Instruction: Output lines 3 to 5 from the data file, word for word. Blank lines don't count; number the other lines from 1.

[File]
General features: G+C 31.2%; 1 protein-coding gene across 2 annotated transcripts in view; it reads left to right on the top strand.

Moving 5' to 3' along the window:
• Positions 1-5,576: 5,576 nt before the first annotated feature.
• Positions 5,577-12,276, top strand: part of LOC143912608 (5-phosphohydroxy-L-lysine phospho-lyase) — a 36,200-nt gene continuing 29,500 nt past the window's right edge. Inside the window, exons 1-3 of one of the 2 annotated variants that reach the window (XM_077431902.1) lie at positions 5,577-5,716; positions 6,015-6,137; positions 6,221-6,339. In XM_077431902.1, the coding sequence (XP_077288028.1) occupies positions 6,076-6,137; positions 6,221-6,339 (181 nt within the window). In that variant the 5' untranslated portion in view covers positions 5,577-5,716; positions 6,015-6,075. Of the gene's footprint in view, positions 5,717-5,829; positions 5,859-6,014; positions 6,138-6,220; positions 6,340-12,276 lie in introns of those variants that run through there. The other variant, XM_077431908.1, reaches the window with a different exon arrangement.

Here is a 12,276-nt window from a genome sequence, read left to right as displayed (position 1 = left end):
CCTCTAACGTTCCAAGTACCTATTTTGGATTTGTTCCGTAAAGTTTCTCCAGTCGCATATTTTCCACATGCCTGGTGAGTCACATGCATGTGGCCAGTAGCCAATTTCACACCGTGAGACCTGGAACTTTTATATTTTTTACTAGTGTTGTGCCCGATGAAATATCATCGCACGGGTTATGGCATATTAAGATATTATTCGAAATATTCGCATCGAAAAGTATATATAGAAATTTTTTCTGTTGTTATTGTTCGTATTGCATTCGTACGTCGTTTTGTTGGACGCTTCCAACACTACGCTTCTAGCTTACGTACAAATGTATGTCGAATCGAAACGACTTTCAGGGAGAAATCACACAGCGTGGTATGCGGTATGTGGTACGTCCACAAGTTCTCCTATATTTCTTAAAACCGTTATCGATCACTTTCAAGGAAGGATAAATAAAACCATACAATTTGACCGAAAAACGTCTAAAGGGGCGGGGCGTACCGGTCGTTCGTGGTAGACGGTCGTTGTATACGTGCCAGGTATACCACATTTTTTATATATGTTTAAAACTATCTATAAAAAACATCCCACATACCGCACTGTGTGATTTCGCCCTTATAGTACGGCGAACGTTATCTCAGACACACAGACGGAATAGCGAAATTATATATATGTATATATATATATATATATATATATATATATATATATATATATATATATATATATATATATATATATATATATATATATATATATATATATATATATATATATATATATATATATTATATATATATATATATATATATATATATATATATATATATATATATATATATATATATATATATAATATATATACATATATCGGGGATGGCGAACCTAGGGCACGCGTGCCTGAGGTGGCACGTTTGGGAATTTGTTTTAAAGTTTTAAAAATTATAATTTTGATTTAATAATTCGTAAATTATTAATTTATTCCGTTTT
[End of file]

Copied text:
• Positions 1-5,576: 5,576 nt before the first annotated feature.
• Positions 5,577-12,276, top strand: part of LOC143912608 (5-phosphohydroxy-L-lysine phospho-lyase) — a 36,200-nt gene continuing 29,500 nt past the window's right edge. Inside the window, exons 1-3 of one of the 2 annotated variants that reach the window (XM_077431902.1) lie at positions 5,577-5,716; positions 6,015-6,137; positions 6,221-6,339. In XM_077431902.1, the coding sequence (XP_077288028.1) occupies positions 6,076-6,137; positions 6,221-6,339 (181 nt within the window). In that variant the 5' untranslated portion in view covers positions 5,577-5,716; positions 6,015-6,075. Of the gene's footprint in view, positions 5,717-5,829; positions 5,859-6,014; positions 6,138-6,220; positions 6,340-12,276 lie in introns of those variants that run through there. The other variant, XM_077431908.1, reaches the window with a different exon arrangement.

Here is a 12,276-nt window from a genome sequence, read left to right as displayed (position 1 = left end):